captivating quotations from movies, television, literature and people - curated by actual geeks.
In the end, it was the Sunday afternoons he couldn’t cope with, and that terrible listlessness which starts to set in at about 2:55, when you know that you’ve had all the baths you can usefully have that day, that however hard you stare at any given paragraph in the papers you will never actually read it, or use the revolutionary new pruning technique it describes, and that as you stare at the clock the hands will move relentlessly on to four o’clock, and you will enter the long dark teatime of the soul.
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Arthur’s consciousness approached his body as from a great distance, and reluctantly. It had had some bad times in there. Slowly, nervously, it entered and settled down in to its accustomed position.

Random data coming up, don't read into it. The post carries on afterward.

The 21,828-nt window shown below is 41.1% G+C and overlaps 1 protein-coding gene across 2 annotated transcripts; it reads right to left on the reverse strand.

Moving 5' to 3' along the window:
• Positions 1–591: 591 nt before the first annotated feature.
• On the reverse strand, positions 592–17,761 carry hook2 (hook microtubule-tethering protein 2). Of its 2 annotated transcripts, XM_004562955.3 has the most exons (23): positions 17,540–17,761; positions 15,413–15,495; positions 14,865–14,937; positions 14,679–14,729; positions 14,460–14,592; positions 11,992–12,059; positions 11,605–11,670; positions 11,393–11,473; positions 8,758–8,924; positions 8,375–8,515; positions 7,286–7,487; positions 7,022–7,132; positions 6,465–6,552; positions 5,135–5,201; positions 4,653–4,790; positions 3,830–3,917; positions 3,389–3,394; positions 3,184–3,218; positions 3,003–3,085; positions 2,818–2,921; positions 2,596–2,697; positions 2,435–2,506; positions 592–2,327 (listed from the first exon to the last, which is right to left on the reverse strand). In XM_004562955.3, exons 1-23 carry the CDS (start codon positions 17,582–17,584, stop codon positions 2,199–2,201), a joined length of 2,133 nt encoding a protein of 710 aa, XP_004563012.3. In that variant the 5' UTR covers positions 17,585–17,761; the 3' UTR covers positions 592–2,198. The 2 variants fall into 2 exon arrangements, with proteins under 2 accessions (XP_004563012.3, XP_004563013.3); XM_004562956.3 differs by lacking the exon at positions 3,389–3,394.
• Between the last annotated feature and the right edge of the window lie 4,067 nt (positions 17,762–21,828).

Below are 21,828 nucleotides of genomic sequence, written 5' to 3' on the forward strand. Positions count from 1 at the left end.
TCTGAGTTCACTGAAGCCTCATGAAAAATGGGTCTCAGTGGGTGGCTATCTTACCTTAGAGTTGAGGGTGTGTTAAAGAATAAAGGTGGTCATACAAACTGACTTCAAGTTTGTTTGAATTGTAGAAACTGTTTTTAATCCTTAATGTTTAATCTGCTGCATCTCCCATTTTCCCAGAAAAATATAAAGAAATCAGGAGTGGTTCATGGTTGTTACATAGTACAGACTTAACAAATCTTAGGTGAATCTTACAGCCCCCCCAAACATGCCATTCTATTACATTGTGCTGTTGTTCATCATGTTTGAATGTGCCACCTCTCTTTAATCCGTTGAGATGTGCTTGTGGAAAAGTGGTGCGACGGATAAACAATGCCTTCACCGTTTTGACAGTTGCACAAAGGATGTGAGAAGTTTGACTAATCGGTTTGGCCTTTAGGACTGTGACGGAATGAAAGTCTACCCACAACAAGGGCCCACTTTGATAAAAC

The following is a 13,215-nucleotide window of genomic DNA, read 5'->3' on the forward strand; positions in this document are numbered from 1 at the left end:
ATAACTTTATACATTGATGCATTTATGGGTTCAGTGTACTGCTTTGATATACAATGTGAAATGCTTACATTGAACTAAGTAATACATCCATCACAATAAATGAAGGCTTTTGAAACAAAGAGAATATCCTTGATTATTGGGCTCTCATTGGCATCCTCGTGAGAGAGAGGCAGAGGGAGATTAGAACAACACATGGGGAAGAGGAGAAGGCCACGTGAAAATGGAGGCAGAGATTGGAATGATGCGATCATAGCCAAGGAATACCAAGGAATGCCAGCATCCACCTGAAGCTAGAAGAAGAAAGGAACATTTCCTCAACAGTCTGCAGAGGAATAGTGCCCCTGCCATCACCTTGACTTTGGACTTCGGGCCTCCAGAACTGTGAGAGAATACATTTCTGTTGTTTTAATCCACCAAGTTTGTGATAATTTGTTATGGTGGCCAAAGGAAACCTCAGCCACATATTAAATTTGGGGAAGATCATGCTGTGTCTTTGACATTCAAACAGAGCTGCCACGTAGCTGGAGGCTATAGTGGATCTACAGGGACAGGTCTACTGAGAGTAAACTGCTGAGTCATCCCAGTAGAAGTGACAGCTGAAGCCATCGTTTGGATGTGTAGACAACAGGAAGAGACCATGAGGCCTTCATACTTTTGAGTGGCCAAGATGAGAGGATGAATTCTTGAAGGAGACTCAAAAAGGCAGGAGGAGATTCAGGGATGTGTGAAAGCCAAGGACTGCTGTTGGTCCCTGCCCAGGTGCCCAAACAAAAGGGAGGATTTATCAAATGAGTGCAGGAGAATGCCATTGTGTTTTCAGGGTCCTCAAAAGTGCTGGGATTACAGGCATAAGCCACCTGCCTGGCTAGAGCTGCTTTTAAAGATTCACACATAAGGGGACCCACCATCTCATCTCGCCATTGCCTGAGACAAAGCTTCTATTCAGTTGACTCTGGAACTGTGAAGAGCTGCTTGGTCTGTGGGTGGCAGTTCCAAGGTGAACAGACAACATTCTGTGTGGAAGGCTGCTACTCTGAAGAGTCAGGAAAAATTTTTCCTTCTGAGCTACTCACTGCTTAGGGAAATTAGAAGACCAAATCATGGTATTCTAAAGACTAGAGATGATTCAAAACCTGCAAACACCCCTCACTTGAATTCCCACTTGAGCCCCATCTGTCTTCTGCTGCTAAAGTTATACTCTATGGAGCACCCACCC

A glummer look replaced the already glum look on Arthur Dent’s face. “So we’re not home and dry,” he said.
“We could not even be said,” replied Ford, “to be home and vigorously toweling ourselves off.”
Ford looked angrily at him.
“Will you listen?” he snapped.
“I have been listening,” said Arthur, “but I’m not sure it’s helped.”
He hoped and prayed that there wasn’t an afterlife. Then he realized there was a contradiction involved here and merely hoped that there wasn’t an afterlife.
A magician wandered along the beach, but no one needed him.